To judge by the airlines' share prices, the stockmarket seems to be betting on imminent mass bankruptcies.  Barring a collapse in the price of oil (to, say, US$10 a barreI), or a sudden, inexplicable, surge in the appetite of business people for air travel, the only way that most of the American airlines not yet in it can now avoid Chapter 11 is to renegotiate their labour contracts before they go bust.  America's biggest airline, American Airlines has prepared a glide path down to Chapter 11 by laying out a cost-cutting strategy and a financing plan before it asked its workers to agree to wage cuts.  It says it needs to cut its wage bill by 21% to stay out of bankruptcy.  United, by contrast, belatedly doing everything backwards as it heads from Chapter 11 to Chapter 7 liquidation, wants to cut employee costs by 36% (or US$2.6 billion a year). Delta and Northwest each say they have to make deep cuts as well.

On the face of it, union bosses ought to be in the mood to talk.  A poorly paid job is better than no job at all, and United's talk of liquidation - together with new forecasts showing that it expects to incur losses of US$877m in the present quarter alone - brings the prospect of tens of thousands of permanent job losses one step closer.  Once bust, American firms can in any case ask the bankruptcy-court judge to void existing labour contracts, a step that United is already threatening to take.  Union leaders ought to be able to strike better deals for their members out of court, argue some industry bulls.  Now that all hope is otherwise lost, goes this reasoning, the unions will quickly come to the table.  If that happens, the airlines' share prices could quickly double or triple.  As pigs fly.

Mr Mineta's comments offer at least a glimmer of hope of a government rescue, should the industry's fortunes worsen sufficiently.  This complicates tactics on both sides of the table.  America's Air Transportation Stabilisation Board, set up after the terrorist attacks of 2001, has already bailed out several airlines with soft loans.  Perhaps United's hesitant progress through the bankruptcy courts reflects the undue emphasis its new management team has put on winning government help.  The mere possibility of more public money, meanwhile, will probably encourage unions to hold out for longer.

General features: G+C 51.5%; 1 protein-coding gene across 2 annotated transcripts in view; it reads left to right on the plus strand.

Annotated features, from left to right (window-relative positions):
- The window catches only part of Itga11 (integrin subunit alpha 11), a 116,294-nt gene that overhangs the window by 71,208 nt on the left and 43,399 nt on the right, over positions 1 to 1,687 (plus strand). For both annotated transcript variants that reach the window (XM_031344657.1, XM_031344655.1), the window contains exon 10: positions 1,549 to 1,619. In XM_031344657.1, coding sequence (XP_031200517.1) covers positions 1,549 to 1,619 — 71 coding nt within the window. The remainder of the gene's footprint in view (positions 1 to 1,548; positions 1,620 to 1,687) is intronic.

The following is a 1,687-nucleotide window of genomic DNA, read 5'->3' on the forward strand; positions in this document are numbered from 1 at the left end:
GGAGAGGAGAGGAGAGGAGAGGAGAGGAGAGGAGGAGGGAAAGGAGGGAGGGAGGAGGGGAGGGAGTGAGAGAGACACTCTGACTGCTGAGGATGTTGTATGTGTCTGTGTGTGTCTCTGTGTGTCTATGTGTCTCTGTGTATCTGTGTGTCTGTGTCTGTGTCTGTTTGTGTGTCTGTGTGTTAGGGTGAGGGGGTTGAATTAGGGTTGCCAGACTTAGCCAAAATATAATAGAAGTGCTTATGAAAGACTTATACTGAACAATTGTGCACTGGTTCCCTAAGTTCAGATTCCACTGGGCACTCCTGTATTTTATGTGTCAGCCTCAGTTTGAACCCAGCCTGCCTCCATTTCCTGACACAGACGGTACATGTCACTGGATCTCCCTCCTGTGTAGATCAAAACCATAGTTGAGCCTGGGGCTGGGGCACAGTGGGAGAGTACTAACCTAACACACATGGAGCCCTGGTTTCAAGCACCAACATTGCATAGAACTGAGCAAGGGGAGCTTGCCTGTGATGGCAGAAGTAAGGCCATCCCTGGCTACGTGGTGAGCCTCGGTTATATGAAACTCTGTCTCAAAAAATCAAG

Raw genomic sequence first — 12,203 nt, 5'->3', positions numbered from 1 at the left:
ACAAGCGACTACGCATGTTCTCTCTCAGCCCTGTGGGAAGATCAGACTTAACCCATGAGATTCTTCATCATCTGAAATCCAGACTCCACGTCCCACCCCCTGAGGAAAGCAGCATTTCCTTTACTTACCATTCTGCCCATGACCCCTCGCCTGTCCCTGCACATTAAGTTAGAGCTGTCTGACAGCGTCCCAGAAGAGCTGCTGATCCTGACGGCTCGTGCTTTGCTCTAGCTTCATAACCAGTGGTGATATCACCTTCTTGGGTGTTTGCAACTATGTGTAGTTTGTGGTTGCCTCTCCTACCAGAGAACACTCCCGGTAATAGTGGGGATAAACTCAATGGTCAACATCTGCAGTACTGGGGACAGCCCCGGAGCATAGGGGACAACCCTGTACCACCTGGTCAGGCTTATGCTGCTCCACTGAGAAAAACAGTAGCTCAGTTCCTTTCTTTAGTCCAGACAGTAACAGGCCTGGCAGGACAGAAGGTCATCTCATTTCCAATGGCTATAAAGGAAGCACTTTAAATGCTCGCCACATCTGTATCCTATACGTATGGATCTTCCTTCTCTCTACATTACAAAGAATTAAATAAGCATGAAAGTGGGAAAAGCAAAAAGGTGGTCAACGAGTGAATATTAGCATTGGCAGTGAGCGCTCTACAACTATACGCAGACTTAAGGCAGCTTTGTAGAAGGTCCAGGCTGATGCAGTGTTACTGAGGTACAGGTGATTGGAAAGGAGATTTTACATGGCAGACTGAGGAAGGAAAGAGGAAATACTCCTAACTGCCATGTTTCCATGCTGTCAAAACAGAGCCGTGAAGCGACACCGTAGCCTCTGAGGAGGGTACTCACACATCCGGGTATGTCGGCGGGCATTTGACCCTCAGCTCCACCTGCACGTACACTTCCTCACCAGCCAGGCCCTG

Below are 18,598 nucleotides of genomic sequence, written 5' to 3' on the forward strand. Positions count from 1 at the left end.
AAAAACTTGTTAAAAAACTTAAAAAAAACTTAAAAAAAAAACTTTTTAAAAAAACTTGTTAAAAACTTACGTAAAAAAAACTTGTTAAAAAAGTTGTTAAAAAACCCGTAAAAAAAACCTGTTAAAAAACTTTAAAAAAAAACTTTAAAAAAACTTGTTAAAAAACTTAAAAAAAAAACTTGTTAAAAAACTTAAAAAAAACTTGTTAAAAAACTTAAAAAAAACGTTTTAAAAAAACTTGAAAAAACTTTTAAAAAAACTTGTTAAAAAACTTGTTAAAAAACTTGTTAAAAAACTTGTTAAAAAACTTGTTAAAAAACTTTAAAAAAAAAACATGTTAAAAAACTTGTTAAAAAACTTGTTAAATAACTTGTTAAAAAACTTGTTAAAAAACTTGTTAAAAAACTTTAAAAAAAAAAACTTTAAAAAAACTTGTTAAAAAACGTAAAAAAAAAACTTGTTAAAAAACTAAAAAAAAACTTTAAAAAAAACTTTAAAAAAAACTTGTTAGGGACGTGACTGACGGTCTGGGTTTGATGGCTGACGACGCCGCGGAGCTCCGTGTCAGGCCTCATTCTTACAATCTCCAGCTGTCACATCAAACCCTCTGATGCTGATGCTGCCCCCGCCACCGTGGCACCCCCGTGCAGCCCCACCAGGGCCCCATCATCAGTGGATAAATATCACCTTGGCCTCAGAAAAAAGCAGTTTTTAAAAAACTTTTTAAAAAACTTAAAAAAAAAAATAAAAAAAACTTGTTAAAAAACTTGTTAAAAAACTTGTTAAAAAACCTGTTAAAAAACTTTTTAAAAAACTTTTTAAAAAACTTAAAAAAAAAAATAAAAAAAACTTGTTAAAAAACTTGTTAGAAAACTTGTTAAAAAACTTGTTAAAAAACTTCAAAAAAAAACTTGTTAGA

As if all that were not bad enough, another discouraging piece of news comes from America West, a mid-sized airline that the government rescued last year.  As America went to war this week, America West's pilots overwhelmingly rejected a proposed contract which, while reducing job security and retirement benefits, amazingly included an 11% salary increase.  Union leaders said that they liked the look of the raise, but that what they really needed was a defined-benefit pension plan, not the defined-contribution plan that management had offered them.  ]ust so.

Source: The Economist 22 March 2003

Please Note: For problems related to the War on Terror, please see:

bulletAirport Security - I'm a Boeing 757 captain with 28 years of experience.  I've had 14,000 hours of flying time.  I have a bachelor's degree in aviation, and I am a US citizen.  Last week, while traveling in uniform to work, my suitcase and flight bag were opened and dumped on the floor in the initial screening.  Then, since my ticket was one-way, the same thing was done to my flight bag when I got to the boarding gate.  Later, still in full uniform and with an airport identification card, I was asked by a screener to take my shoes off.  I'm ready to quit flying, so I can imagine the public's disdain...
bulletPatting Zoo - US Representative John Dingell, a Democrat from Dearborn, Michigan, was forced to strip to his underwear Saturday at National Airport to prove he wasn't smuggling a weapon aboard a Northwest flight to Detroit.  "They felt me up and down like a prize steer," said Dingell, 75.  "I was very nice, but I probably showed I was displeased..."

Computer Woes Continue to Plague Airlines

Jacque Martin-Downs, from Detroit, looks for her luggage at the baggage claim area
inside the Cincinnati/Northern Kentucky International Airport 27 December 2004 in Hebron, Kentucky.
 Luggage was stacked in rows longer than a football field as airlines struggled to recover from delays
and mix-ups caused by regional carrier Comair's holiday weekend cancellations from a severe snowstorm
and the failure of US Airways' baggage system.